1791
ENGLISH POETRY 1579-1830: SPENSER AND THE TRADITION

Elegy on a Broken Flute.

New York Magazine and Literary Repository 2 (March 1791) 171-73.

Richard Bingham Davis


A burlesque of Gray's Elegy written in a Country Churchyard in eighteen quatrains, not signed. The poet, about to embark on a water-party on the Hudson River, discovers that his "sweetly-soothing partner" lies in ruins. This elegy might be considered part of the series of descriptive odes on small objects, imitating the manner of Gray rather than Milton and Philips. Like many poems of the era it interweaves the burlesque with the sentimental: "What, tho' no skillful hand, with perfect art, | Rais'd high thy pow'r, while list'ning crowds admir'd, | 'Twas thine with simple notes to cheer my heart, | Or tell the passions which that heart inspir'd." The memoir in Davis's posthumous Poems (1807) paints a pleasing portrait of a sentimental melancholiac who died in the flower of his youth.

Note in Poems: "A note in the MS of Mr. Davis mentions that this was the earliest production of his muse" (1807) 1."



The sun, departing, sheds his latest ray,
And gleams o'er Hudson's wave a short adieu;
Sweet ev'ning now begins her milder sway—
The distant landscape slowly sinks from view.

From yonder barque, that gently moves along,
With sails scarce trembling from the dying gale,
Th' echoing instrument and sprightly song,
With sweetest sounds the raptur'd ear assail.

There join a social band, the gay, the fair,
Who leave the pleasures of the verdant fields,
With looks of joy and hearts devoid of care,
To taste the varied pleasures Neptune yields.

Fain would I too the happy concert join,
But cruel fate to me this bliss denied,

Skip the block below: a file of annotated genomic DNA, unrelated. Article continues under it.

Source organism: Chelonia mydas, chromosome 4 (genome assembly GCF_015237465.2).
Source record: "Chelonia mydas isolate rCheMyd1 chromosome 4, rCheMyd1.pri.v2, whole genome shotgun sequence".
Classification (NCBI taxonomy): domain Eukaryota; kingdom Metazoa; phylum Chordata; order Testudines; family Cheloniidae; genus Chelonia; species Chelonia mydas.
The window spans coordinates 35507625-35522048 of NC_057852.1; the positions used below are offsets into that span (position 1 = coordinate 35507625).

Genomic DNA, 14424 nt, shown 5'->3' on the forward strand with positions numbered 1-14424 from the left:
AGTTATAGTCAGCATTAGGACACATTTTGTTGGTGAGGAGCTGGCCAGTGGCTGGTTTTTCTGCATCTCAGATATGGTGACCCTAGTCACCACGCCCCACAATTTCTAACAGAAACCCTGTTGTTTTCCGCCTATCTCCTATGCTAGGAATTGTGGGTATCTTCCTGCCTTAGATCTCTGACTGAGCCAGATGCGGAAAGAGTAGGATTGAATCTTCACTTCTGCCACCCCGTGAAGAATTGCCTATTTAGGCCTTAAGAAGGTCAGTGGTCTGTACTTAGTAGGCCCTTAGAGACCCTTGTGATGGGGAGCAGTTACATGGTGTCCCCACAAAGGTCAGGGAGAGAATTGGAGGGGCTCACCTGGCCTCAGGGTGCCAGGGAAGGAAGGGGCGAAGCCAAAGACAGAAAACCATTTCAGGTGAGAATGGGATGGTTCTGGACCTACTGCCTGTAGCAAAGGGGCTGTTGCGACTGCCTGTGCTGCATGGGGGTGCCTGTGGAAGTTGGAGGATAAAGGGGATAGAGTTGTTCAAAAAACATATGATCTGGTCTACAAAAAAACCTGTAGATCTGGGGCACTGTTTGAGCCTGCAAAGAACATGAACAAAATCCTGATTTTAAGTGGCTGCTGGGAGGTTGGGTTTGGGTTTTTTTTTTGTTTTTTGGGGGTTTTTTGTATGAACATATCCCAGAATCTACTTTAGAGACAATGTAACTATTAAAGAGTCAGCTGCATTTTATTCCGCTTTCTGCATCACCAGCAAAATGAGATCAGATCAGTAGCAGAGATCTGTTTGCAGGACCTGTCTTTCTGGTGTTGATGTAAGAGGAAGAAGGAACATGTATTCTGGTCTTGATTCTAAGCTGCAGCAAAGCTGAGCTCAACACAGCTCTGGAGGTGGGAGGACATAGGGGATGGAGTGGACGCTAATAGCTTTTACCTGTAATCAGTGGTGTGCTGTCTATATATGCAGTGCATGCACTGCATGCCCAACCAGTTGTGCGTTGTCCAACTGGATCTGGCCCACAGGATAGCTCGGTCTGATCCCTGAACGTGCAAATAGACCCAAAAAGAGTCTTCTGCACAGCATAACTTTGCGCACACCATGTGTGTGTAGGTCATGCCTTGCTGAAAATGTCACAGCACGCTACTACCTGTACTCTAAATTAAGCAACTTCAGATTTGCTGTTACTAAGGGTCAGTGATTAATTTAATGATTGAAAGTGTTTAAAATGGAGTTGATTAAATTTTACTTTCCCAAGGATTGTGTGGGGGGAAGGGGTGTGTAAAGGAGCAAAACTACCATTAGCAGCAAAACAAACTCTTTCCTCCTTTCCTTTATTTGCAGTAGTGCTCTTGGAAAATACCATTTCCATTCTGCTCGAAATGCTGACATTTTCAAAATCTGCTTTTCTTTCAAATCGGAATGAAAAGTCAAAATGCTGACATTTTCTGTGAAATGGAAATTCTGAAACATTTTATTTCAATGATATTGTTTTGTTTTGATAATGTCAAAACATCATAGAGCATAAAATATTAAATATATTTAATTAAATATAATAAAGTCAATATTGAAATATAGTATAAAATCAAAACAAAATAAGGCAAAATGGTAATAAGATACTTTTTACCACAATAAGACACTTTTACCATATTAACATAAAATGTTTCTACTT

Forbids to taste those joys which once were mine—
My flute, my fav'rite flute in ruin lies.

The gay companion of my happier hours,
The sweetly-soothing partner of my pain,
Lies shatter'd now — lost are its tuneful pow'rs—
Gone — never to delight the heart again.

Sweet instrument! long to thy master dear,
And long delightful, till this luckless day;
From him thy fate demands the grateful tear,
And to thy worth he owes the votive lay.

In vain with anxious breath I fondly strive
Thy once delightful warblings to restore;
Th' imperfect sounds the painful thought revive,
Of what thou wast, but what thou art no more.

No iv'ry tips thy slender form adorn'd,
No silver key with pompous lustre shone;
All dazzling, useless ornaments were scorn'd—
Thy merit center'd in thyself alone.

What, tho' no skillful hand, with perfect art,
Rais'd high thy pow'r, while list'ning crowds admir'd,
'Twas thine with simple notes to cheer my heart,
Or tell the passions which that heart inspir'd.

With care bewilder'd, or oppress'd with grief,
Oft have I felt thy soul-enliv'ning pow'rs;
Thy gentle notes could bring me sweet relief,
And cast a radiance o'er my gloomiest hours:

Or, when with gayer thoughts my bosom glow'd,
When fortune favour'd, or when Emma smil'd,
Thy notes, responsive to my feelings, flow'd,
With joy exalted, or with rapture wild.

But when requir'd to join the tender song,
They softer strains were call'd the fair to please,
Sweet as my Emma's voice they flow'd along,
And gentle as the summer-ev'ning's breeze.

No more thy soothing notes shall lull my pains,
No more thy chearful airs my joys increase,
No more shall Emma praise thy tender strains,
For now thy music must forever cease.

Ah! whither is thy gentle spirit fled?
(For spirit sure thou hast, tho' now 'tis gone,
Thy body lifeless like the human dead)—
Say, where transported — to what world unknown?

Perhaps some envious daemon, music's foe,
By malice strengthen'd, and by hell employ'd,
Urg'd the unlucky hand that laid thee low,
And thus, at once thy tuneful soul destroy'd.

Or else, 'tis gone to those bright worlds of air,
(In Indian fables sung) where souls assume
The shadowy forms of what on earth they were,
And shine forever in Elysian bloom.

Wherever gone, destruction shall not give
Thy much-lov'd mem'ry to oblivion's pow'r:
Thy master has a heart — there shalt thou live,
There shalt thou flourish till his latest hour.

Perhaps, ev'n then, when call'd to worlds of joy,
He'll meet thee there; again his numbers raise,
And 'midst seraphic hosts thy sounds employ,
In heav'n-taught accents of eternal praise.

[pp. 171-73]